Planning a Meaningful Sophomore Summer
As you discovered last year, your college summers present you with a unique opportunity: a looong period of time - perhaps as much as fifteen weeks or, in other words, the equivalent of an entire school semester - away from academics. And we hope that last year you learned just how much, in terms of your goals, wants, needs, and desires, can be accomplished in this period of time.
What are you going to do with this incredible opportunity this summer?
Welcome to your sophomore summer brainstorming workshop - where you're going to come up with the antidote to a long, boring summer spent scooping ice cream at your local high school hangout, waitressing at the same club or restaurant where you worked when you were in high school, or otherwise doing the exact same things you did in the past.
Review Your Goals For Sophomore Year
The first thing you need to do is take a look at the work you did in your sophomore year goal-setting workshop and, if you followed our suggestions, at the eighteen or so "most important" goals you set for this year.
What did you identify as the things you hoped to accomplish during your sophomore year? How many of them have you actually accomplished so far? Which ones might be things you could work on this summer?
Yeah, yeah . . . we know that you're spending money like water in college and that even more than you did last summer, you really, really, really need to make money this summer. So did we. Yet despite these increasing financial pressures (which will be even worse next year - trust us), some of us figured out how to make money in really fun and interesting ways or in ways that furthered our academic, social, personal, or career goals (or a combination of these). You really can do both at the same time. Many of us did.
Explore Your Academic Interests
What have you learned about your academic interests this year? Chances are, you chose a major this year. Are there possible careers you might want to explore this summer? For example, if you chose to major in poli sci with an eye on working for a policy think tank, getting into politics, or applying to law school sometime after graduation, might there be something you could do this summer that would further illuminate that career path? Could you intern for a senator or member of Congress in Washington, D.C., doing research, shaping policy decisions, writing policy memoranda, or answering constituent letters and phone calls? Paid jobs are available doing such things, but even if you had to volunteer, you could further your career goals by doing so and then work part-time doing whatever to pay the bills. Even if all you do is deskwork, you will be making important contacts and spending your time in furtherance of your interests and goals.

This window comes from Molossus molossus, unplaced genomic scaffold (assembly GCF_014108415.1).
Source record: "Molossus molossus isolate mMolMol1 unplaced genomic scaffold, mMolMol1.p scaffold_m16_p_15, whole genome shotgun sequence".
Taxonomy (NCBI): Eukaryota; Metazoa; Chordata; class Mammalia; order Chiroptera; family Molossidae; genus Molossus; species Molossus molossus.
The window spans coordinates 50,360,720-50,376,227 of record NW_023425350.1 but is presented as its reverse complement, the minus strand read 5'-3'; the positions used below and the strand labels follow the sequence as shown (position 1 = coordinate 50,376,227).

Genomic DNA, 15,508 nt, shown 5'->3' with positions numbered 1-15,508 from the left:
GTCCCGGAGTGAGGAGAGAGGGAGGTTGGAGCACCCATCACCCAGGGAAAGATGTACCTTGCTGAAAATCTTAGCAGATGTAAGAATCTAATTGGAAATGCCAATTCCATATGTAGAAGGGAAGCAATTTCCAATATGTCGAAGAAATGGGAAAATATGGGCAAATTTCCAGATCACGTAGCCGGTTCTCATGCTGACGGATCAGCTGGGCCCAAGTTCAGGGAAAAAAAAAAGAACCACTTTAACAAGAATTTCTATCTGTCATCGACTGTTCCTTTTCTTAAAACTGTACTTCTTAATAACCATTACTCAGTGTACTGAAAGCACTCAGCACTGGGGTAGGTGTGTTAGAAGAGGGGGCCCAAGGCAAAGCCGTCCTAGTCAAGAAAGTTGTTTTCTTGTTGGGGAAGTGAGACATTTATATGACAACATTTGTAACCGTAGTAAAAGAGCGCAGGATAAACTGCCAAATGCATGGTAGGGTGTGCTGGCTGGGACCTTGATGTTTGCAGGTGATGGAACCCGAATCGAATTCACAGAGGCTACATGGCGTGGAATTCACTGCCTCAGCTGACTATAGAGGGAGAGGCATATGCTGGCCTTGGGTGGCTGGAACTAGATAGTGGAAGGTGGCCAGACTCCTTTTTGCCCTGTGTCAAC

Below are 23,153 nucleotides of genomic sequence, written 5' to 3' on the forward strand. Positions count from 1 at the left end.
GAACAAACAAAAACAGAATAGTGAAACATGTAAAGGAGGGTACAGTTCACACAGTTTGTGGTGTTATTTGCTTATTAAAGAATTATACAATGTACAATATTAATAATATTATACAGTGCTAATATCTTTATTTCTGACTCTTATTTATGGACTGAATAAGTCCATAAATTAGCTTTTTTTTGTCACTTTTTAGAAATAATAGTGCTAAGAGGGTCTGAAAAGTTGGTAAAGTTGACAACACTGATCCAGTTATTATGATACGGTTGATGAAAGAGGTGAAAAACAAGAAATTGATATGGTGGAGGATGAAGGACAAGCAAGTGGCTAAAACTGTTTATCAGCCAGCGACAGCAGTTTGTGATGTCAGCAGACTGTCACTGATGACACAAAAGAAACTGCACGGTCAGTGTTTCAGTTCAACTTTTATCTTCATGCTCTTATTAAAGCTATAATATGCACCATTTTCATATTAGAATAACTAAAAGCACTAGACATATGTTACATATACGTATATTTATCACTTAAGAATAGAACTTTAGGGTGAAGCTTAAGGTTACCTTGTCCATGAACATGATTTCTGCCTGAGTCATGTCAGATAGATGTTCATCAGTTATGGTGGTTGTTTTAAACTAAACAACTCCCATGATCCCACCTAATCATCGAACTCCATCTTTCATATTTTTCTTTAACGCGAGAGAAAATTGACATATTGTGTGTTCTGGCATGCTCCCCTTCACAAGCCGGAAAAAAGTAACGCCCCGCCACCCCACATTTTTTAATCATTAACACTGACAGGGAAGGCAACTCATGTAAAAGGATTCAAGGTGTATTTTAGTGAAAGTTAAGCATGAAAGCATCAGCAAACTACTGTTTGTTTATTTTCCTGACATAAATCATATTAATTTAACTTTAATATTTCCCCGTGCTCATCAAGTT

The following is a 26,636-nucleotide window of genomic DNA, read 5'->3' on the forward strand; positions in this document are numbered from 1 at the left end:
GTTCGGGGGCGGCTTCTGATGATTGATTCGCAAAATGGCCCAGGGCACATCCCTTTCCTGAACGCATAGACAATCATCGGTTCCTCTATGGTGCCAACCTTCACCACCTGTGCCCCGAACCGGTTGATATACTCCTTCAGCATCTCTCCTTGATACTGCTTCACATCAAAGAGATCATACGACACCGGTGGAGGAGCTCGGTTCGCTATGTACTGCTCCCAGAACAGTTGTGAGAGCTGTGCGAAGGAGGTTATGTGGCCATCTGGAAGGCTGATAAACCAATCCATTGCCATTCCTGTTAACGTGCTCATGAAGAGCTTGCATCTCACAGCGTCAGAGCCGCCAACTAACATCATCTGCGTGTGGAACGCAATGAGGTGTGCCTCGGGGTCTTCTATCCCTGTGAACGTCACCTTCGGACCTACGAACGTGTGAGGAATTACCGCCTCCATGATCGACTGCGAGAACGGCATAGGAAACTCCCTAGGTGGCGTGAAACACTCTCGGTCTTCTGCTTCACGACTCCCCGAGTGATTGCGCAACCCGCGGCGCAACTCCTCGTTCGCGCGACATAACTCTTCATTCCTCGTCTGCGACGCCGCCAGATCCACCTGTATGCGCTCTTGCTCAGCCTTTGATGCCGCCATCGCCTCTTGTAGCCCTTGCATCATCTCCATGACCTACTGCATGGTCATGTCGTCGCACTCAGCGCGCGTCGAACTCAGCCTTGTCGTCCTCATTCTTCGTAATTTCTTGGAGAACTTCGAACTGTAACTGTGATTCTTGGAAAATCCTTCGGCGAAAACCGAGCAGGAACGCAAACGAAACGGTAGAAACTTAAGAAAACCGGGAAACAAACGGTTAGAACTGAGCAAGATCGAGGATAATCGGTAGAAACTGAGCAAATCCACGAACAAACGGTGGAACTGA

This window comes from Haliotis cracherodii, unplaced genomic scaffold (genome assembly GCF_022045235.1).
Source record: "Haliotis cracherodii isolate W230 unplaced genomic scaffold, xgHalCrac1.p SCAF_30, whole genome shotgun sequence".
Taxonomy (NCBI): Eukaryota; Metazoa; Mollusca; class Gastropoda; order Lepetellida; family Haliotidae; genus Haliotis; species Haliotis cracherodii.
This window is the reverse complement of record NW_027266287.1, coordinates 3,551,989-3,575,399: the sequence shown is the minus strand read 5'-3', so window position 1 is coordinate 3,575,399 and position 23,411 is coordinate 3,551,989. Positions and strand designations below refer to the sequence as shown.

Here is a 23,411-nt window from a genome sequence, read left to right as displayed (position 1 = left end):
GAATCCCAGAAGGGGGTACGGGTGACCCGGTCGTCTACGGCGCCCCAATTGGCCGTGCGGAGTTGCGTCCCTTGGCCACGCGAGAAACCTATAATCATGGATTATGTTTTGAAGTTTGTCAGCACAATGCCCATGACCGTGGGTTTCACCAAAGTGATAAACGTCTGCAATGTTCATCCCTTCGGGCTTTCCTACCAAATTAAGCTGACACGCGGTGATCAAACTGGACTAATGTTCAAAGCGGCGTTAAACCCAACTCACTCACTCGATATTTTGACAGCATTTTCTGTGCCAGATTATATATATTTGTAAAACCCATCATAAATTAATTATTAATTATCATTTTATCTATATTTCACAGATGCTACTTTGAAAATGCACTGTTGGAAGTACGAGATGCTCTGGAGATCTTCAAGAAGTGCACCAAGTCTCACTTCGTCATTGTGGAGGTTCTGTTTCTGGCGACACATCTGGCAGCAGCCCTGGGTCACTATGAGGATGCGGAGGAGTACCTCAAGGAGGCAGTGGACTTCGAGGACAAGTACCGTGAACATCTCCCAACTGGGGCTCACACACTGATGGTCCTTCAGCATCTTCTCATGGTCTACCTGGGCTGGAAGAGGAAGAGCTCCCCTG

If you chose a major, do you know of a particular professor in that major whose work sounds interesting to you? Maybe someone with whom you might someday take an independent study, or whom you might use as your senior thesis adviser? Is this person hiring a research assistant for the summer? Even if he or she isn't, there might be other professors in the department who have books coming out or important articles in process that need research help. Again, this is a great way to forward your goals and interests while making money at the same time.
Washington Virtual Academies
Tuition-free online school for Washington students.
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